Marion’s Tony Rudd commits to Three Rivers Raiders
A journey that started in Marion takes former Patriots shortstop Tony Rudd to Missouri to continue his baseball career
Tony Rudd, heart of the Marion Patriots defense over the past couple seasons has found a new home, verbally committing to start his collegiate career on the diamond with the Three Rivers Raiders in Poplar Bluff, Missouri.
The former Patriots starting shortstop says stepping on a college field will be the accomplishment of a goal that he has been striving for his entire life.
“It feels good,” Rudd said. “It’s something that I’ve always wanted to do and I finally get a chance to do it.”
The opportunity to grow on the field and the trust Rudd has in his former skipper, Marion head coach Pete Prater, were the deciding factors in the 5foot-10, 145-pound, 19year-olds decision to take his talents to the midinfield in Missouri.
“I just thought that they had a little bit more to offer than (Champion Christian College) and Coach Prater told me that he used to go there and that it was a good place,” Rudd said.
Finding Rudd a college home was a top priority for Prater as soon he took over the Marion head coaching job this past season and noticed Rudd’s glove at shortstop. Prater reached out to his former pitching coach at Three Rivers, and current head coach, Stacey Burkey in a conversation which eventually led to a Three Rivers assistant coach showing interest in the Marion prospect and setting up an individual workout for Rudd in Jonesboro.
“Just by watching him they knew he was athletic and the ball was put in Tony’s hands right there,” Prater said. “I told Tony it was time for him to mature and live his own life finally, get out of Marion and try something.”
Also in attendance at that workout in Jonesboro was a scout from the Atlanta Braves organization who, according to Prater, said that, with a couple more years of development, he could see Rudd becoming a draftable player in the annual MLB draft.
Prater calls Rudd the second best defensive shortstop he’s seen in his 18 years of coaching, comparing him to Corey Ragsdale from Jonesboro who was drafted in the second round of the 2000 MLB draft by the New York Mets and played in the minor leagues for nine seasons.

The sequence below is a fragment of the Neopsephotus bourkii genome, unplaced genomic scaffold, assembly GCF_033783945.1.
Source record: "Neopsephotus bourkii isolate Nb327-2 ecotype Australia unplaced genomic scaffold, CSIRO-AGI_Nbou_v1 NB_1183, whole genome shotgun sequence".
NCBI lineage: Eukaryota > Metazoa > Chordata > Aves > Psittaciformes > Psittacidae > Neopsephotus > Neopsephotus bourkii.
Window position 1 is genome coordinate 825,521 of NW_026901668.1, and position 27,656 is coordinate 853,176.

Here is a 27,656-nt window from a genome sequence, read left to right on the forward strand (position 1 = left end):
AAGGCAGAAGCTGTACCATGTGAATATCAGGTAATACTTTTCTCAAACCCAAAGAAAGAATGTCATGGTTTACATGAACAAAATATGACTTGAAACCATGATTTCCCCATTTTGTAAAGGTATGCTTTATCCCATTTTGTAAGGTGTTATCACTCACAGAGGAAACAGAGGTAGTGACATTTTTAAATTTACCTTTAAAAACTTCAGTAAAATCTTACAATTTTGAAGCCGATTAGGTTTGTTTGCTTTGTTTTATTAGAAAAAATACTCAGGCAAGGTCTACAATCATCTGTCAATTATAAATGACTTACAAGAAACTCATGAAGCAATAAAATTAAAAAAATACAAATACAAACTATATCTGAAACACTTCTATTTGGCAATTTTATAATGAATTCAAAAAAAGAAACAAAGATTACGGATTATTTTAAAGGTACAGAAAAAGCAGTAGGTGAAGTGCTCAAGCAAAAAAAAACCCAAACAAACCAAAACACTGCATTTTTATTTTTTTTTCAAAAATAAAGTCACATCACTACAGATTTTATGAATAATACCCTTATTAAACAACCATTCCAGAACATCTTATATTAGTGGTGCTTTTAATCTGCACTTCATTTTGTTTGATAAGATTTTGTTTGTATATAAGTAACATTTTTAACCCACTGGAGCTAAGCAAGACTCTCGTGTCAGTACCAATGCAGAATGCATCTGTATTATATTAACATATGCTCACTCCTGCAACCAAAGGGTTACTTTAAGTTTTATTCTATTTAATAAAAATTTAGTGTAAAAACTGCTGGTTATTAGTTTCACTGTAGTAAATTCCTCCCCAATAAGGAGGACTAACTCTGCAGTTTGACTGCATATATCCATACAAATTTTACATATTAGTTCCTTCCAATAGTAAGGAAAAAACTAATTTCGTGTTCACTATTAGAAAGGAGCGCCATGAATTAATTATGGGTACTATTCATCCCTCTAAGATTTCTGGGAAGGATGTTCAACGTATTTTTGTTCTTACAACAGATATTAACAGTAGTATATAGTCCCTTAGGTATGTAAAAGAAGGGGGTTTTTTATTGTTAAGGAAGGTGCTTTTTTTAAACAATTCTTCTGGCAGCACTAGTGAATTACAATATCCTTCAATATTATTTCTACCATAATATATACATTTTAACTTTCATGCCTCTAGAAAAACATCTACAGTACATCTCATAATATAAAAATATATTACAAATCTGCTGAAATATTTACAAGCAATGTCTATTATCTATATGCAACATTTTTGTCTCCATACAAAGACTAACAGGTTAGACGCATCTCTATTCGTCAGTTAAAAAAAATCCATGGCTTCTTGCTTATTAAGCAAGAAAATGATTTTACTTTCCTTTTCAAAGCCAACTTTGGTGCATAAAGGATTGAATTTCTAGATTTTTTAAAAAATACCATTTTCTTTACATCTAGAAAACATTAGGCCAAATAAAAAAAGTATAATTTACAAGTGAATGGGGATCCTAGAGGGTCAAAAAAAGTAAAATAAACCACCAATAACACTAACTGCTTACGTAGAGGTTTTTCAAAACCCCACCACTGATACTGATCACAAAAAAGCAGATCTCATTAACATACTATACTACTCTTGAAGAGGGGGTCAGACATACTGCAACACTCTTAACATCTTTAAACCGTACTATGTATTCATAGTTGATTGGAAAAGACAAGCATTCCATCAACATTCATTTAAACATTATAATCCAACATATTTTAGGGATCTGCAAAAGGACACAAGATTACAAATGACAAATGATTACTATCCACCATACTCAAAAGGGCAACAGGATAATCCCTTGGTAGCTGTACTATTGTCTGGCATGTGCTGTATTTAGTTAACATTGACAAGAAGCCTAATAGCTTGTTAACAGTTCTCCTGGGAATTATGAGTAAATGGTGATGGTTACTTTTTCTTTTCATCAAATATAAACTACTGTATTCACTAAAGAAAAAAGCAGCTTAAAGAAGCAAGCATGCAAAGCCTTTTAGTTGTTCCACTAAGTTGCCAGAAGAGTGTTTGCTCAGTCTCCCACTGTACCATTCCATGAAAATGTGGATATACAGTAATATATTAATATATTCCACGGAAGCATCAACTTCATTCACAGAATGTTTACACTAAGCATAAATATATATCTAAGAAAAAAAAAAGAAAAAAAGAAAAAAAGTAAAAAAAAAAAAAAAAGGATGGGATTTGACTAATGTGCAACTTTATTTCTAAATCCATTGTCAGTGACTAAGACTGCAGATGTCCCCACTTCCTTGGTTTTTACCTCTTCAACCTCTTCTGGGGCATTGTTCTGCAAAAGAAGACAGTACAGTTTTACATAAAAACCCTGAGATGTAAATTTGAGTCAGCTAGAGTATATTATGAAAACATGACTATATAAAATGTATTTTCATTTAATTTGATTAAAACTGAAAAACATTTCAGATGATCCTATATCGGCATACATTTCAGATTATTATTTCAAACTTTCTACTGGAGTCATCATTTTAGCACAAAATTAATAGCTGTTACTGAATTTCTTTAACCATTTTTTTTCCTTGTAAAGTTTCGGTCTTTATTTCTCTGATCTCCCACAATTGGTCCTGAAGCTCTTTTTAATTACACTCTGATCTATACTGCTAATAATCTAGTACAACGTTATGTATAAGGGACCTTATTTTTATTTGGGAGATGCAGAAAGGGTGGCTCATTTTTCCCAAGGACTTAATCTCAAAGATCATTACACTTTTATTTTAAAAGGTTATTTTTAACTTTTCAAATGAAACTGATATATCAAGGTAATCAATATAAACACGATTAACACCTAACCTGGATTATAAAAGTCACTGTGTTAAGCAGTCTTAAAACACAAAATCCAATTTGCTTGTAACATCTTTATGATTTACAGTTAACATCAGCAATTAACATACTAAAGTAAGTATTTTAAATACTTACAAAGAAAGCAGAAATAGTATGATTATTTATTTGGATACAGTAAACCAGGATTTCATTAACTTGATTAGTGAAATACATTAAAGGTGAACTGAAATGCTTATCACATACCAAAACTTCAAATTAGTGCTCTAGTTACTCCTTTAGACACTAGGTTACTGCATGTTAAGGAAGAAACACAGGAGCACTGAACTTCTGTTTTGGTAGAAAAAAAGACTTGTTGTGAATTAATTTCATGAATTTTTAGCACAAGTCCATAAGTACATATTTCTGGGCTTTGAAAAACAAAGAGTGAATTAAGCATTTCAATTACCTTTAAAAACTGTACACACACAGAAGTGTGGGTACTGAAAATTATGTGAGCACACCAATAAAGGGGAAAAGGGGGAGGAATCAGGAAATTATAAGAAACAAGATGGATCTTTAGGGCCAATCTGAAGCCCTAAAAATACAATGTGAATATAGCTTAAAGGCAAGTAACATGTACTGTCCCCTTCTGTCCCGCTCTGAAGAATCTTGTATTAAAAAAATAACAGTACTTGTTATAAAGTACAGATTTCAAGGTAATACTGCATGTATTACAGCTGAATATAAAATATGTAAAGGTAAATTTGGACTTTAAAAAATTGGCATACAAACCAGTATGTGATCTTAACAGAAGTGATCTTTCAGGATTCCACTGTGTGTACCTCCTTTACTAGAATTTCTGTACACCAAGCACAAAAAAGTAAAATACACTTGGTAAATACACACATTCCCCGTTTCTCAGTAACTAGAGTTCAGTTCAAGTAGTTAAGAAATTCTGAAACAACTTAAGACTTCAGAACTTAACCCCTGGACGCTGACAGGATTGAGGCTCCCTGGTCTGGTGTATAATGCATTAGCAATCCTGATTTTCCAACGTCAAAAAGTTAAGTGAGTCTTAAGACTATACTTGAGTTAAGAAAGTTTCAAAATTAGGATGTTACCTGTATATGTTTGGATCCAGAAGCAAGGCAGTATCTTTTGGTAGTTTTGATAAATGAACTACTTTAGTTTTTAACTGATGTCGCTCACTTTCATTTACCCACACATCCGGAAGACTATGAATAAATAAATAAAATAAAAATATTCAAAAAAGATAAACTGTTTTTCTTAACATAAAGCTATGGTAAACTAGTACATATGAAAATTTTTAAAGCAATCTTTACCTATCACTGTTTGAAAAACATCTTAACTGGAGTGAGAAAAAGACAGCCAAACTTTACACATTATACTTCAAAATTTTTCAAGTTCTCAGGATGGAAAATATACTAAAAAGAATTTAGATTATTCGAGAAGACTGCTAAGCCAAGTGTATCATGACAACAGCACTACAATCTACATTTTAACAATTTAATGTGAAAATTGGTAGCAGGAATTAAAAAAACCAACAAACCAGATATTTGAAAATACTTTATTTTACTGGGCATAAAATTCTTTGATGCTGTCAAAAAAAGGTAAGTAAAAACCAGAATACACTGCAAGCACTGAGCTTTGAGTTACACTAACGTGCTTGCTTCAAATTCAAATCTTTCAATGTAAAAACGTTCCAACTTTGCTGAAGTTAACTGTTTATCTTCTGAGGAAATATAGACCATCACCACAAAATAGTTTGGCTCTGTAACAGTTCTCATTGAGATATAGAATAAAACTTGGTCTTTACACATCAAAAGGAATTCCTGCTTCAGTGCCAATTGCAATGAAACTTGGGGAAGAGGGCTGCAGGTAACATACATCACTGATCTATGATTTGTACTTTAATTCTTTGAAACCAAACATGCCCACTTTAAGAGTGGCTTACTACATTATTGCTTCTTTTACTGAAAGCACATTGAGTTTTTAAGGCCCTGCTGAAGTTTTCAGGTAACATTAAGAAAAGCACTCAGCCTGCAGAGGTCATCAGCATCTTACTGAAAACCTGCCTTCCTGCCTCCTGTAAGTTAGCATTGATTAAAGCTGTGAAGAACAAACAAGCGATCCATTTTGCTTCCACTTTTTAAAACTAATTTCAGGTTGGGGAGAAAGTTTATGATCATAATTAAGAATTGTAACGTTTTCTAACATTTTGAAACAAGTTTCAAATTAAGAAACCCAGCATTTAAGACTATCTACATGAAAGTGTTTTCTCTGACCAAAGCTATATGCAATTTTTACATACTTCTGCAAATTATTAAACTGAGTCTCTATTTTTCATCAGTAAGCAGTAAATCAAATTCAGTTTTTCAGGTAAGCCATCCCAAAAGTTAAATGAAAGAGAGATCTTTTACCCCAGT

“Defensively, he was unbelievable,” Prater said of Ragsdale. “He had range. He made plays that nobody else could make or would make and Tony made some of those this year. He saved a bunch of games for us. I saw a little bit of that in him. Tony’s capable. He just has to go do it now.”
On the field in Marion this past season, Rudd had what many consider his best year defensively, an area of Rudd’s game which was immediately apparent to Prater.
“Tony was one of those guys that was able to play and, athletically, I believed in him all year,” Prater said. “I can’t tell you if there was magic there that clicked with him or what, but it was there. It was just a matter of him being consistent on the field and believing in his talent.”
Though perhaps the most improved part of Rudd’s game came at the plate as the Marion shortstop, who played in 25 of 26 games this past season, finished the year with a .310 batting average, resulting in 17 doubles and five triples.
Prater says that Rudd’s determination to lock down the Marion middle infield, even though slumps at the plate, is what helped the Marion speedster eventually mature in the batter’s box.
“He just never stopped playing,” Prater said. “For a high school kid, I thought that’s what enabled him to be able top play. We never got down on him at the plate or nothing. He was still important to us. We hit him in the one and two holes and the five-hole sometimes and I think he just developed that maturity.”
Rudd has aspirations of continuing his baseball career after his upcoming days at Three Rivers, whether at a Division 1 school or professionally.
And though the 19-yearold says the thing about college he looks forward to most is playing baseball, he is also determined to study criminal justice, following the foot steps of his uncle who was a detective.
Rudd begins his career at Three Rivers on August 8 when he moves onto campus.
By Collins Peeples